Lavaca Bluffs Vineyard and Winery is located in Lolita and is owned by Doug and Beth Reed. In 1998 they purchased the Frels Landing homestead and first planted grapes in 2006. The winery was opened in May 2011.
I had wanted to make the trip to visit for a while but my available timing never coincided with the winery’s open hours. Finally, the chance came and after confirming with Doug Reed that the winery was going to be open, I made the trip south. We have some friends who go fishing in Matagorda Bay and I learned Lavaca Bluffs is on the way to the Bay.
If you want to visit Lavaca Bluffs Vineyard and Winery, print out the instructions from their website. Do not follow your GPS as it will want to take you in the other direction from where the winery is located. I trusted the website’s instructions and as soon as I found the winery, I set my GPS to the correct location.
Doug Reed greeted me at the front of the winery which is located next to their house. He was cleaning up from a strong windstorm that had recently passed through. Doug directed me inside the winery where he turned me over to Jennifer who would guide me through the tasting while he finished cleaning up.
Tastings are done while standing at their tasting bar. As I learned later, the gorgeous L-shaped tasting bar was a gift from a friend who had made it from discarded pieces. For example, the top of the bar is actually from an old bowling alley. There is a tasting fee for five wines. For a higher fee, you can taste all the wines available. At the time of my visit, there were nine wines available which were less than they usually have but there had been such a demand for some wines. The tasting fee also includes the wine glass.
Since I was the first visitor of the day, Jennifer had to start uncorking some new bottles. She started pouring my tastings from the bottle and I quickly learned she was an excellent guide in the history of the area. Lavaca Bluffs bottle labels are named with historical or geographical descriptions from the area and include a vintage photo for the wine’s name. They make their own labels which look fantastic.
As mentioned, each wine has its own historical reference and Jennifer gave a very interesting history lesson of the area for the particular wine while doing a tasting. I never thought learning about the history of a convent would be interesting but the tale Jennifer wove made it so. This was also true for each history given behind every wine’s name.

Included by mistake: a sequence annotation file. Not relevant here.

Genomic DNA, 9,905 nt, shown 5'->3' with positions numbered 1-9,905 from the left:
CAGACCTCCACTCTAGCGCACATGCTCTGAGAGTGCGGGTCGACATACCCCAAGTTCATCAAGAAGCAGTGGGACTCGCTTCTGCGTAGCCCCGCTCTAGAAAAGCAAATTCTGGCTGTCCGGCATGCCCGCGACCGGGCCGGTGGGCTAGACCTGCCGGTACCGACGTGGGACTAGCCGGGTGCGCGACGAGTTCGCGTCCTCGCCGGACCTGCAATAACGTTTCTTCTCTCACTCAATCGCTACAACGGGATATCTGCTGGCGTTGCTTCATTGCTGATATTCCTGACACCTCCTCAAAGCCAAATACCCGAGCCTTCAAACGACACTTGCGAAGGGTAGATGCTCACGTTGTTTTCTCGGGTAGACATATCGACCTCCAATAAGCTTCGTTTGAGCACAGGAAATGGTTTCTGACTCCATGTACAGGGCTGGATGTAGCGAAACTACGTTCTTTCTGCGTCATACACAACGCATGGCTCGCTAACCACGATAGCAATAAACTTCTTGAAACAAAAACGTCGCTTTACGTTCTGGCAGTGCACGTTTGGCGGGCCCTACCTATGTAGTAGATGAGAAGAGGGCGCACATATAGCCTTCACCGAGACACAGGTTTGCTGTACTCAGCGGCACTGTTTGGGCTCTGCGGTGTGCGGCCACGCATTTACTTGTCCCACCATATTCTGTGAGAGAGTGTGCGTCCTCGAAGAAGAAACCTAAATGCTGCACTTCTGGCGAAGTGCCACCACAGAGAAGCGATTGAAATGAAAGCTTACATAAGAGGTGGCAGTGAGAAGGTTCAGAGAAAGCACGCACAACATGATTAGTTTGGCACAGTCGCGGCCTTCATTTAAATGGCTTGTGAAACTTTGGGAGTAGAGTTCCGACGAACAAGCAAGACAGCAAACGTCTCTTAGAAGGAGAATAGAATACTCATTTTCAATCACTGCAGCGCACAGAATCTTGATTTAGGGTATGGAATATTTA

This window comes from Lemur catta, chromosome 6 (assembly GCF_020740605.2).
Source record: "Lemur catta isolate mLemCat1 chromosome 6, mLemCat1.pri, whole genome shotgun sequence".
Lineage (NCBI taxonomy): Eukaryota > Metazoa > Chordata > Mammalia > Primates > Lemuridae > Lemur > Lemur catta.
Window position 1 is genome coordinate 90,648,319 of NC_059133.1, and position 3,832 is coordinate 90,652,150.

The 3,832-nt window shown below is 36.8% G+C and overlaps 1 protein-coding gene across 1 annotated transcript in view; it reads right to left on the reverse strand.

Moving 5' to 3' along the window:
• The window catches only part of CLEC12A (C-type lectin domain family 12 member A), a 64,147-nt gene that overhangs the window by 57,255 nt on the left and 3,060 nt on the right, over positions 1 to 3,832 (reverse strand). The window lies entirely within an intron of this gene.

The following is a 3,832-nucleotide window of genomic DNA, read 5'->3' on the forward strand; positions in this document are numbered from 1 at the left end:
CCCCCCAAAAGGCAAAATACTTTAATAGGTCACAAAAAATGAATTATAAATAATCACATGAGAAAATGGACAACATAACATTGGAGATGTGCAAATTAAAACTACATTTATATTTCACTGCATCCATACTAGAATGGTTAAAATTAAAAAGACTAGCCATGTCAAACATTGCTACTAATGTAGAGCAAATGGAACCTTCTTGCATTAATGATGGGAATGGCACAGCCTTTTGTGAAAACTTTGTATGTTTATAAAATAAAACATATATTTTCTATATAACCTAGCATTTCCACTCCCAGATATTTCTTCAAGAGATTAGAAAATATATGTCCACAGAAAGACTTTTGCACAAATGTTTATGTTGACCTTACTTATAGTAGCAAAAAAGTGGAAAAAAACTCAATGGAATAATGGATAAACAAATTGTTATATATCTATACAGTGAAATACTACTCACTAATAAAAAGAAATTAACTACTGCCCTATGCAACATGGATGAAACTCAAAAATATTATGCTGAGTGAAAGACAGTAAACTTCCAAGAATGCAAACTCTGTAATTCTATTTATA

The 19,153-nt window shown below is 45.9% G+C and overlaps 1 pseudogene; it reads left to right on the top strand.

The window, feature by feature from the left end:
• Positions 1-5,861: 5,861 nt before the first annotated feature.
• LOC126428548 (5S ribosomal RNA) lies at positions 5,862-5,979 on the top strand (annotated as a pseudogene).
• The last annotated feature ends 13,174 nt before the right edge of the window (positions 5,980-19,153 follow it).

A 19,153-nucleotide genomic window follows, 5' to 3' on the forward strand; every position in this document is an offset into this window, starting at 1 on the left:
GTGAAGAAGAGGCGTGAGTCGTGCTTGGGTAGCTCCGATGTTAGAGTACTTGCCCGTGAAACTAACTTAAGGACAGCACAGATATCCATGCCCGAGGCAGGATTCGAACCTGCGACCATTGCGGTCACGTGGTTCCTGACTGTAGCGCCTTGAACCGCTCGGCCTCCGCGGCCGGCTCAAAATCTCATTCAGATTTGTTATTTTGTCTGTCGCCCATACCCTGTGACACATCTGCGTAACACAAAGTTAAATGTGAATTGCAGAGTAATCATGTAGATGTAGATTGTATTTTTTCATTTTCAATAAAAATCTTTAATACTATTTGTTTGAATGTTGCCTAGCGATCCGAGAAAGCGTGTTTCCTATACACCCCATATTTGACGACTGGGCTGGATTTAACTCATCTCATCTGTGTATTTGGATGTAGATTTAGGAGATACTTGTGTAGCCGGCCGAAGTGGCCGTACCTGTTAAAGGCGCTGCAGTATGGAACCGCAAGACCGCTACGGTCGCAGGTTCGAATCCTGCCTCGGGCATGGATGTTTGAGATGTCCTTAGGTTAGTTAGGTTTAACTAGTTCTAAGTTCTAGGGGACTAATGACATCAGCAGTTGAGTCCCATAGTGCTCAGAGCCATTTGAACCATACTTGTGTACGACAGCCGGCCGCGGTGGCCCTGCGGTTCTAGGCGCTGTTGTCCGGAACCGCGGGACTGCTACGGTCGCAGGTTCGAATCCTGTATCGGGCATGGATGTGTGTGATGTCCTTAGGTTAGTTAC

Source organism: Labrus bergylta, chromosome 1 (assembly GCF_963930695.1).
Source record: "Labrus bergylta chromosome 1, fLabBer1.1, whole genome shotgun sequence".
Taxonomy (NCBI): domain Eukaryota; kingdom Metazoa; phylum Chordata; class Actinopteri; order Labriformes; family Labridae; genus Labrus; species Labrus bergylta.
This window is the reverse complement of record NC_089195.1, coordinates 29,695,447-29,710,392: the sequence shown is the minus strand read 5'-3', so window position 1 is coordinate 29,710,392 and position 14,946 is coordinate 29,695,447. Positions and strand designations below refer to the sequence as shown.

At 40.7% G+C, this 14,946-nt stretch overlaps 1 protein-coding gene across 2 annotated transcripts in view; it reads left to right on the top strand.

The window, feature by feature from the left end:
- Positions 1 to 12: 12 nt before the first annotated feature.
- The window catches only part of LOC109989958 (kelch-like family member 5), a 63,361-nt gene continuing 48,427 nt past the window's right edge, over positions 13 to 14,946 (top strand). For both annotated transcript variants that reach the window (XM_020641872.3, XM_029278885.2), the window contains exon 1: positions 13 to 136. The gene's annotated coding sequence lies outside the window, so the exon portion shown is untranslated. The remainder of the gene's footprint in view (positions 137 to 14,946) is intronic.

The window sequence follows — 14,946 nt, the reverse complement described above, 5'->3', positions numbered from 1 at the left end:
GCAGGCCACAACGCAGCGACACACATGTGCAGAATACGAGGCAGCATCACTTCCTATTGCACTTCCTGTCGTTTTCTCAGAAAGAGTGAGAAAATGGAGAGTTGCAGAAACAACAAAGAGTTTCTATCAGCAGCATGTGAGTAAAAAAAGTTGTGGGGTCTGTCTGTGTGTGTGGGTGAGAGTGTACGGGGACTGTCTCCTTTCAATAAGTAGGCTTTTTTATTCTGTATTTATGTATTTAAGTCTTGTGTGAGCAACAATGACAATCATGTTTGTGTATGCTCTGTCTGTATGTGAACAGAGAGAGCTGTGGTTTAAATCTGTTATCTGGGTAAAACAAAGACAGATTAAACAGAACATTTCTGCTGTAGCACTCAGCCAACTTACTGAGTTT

Lavaca Bluffs uses 70% Texas grapes in their wine including grapes from the estate’s vineyard which includes Lenoir, Blanc du Bois, and Mustang grapes. In addition to the grapes are fruits such as peaches, pears, mulberries, and blackberries. The Cabernet Sauvignon grapes come from the Lodi region in California. They have tried to get Cabernet Sauvignon grapes from Texas but all the vineyards have been contracted out to other wineries. Their Merlot grapes come from Palacios Vineyards in Brenham, Texas.
A small gift shop is present with jams, clothing, and of course their wine. What is available for tasting and buying varies because the demand for the smaller quantity of wine produced is very high. Besides the winery, Lavaca Bluffs wines can be found at five local liquor stores. Lavaca Bluffs produced 500 cases of wine their first year and 1,000 cases in 2012.
Also available for tasting is fresh sangria, both red and white. I have never tried white sangria but it was great in addition to the red. The sangria is made every day and as I wondered in my mind, Doug answered my thought in that many people have said he should bottle it. The problem is since it is made with Ginger Ale, it is not really conceivable to bottle.
Doug gave me a brief tour of the property along the Lavaca River and their current plans for expansion. I said goodbye to Doug and thanked him for an enjoyable visit. I would recommend visiting Lavaca Bluffs Vineyard and Winery when you are in the area.
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